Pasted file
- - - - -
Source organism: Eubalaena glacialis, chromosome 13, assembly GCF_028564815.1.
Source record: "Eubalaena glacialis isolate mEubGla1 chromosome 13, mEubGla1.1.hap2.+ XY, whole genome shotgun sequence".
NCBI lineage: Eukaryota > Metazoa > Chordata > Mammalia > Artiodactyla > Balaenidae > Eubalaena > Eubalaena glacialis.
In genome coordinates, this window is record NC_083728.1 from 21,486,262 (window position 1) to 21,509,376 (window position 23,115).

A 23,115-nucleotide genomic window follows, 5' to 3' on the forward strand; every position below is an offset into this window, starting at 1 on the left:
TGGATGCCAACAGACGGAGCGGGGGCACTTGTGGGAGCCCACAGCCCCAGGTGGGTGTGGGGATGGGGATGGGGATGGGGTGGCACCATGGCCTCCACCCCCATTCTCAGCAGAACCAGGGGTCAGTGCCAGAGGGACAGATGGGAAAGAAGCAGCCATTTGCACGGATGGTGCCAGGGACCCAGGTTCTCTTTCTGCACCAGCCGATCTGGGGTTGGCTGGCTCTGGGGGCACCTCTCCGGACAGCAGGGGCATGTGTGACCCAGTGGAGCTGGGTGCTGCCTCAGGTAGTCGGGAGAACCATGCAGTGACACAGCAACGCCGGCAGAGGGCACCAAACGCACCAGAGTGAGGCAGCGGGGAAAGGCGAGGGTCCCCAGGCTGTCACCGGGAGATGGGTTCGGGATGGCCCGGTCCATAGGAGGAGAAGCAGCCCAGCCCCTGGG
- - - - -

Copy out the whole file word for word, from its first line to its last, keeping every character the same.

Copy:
Source organism: Eubalaena glacialis, chromosome 13, assembly GCF_028564815.1.
Source record: "Eubalaena glacialis isolate mEubGla1 chromosome 13, mEubGla1.1.hap2.+ XY, whole genome shotgun sequence".
NCBI lineage: Eukaryota > Metazoa > Chordata > Mammalia > Artiodactyla > Balaenidae > Eubalaena > Eubalaena glacialis.
In genome coordinates, this window is record NC_083728.1 from 21,486,262 (window position 1) to 21,509,376 (window position 23,115).

A 23,115-nucleotide genomic window follows, 5' to 3' on the forward strand; every position below is an offset into this window, starting at 1 on the left:
TGGATGCCAACAGACGGAGCGGGGGCACTTGTGGGAGCCCACAGCCCCAGGTGGGTGTGGGGATGGGGATGGGGATGGGGTGGCACCATGGCCTCCACCCCCATTCTCAGCAGAACCAGGGGTCAGTGCCAGAGGGACAGATGGGAAAGAAGCAGCCATTTGCACGGATGGTGCCAGGGACCCAGGTTCTCTTTCTGCACCAGCCGATCTGGGGTTGGCTGGCTCTGGGGGCACCTCTCCGGACAGCAGGGGCATGTGTGACCCAGTGGAGCTGGGTGCTGCCTCAGGTAGTCGGGAGAACCATGCAGTGACACAGCAACGCCGGCAGAGGGCACCAAACGCACCAGAGTGAGGCAGCGGGGAAAGGCGAGGGTCCCCAGGCTGTCACCGGGAGATGGGTTCGGGATGGCCCGGTCCATAGGAGGAGAAGCAGCCCAGCCCCTGGG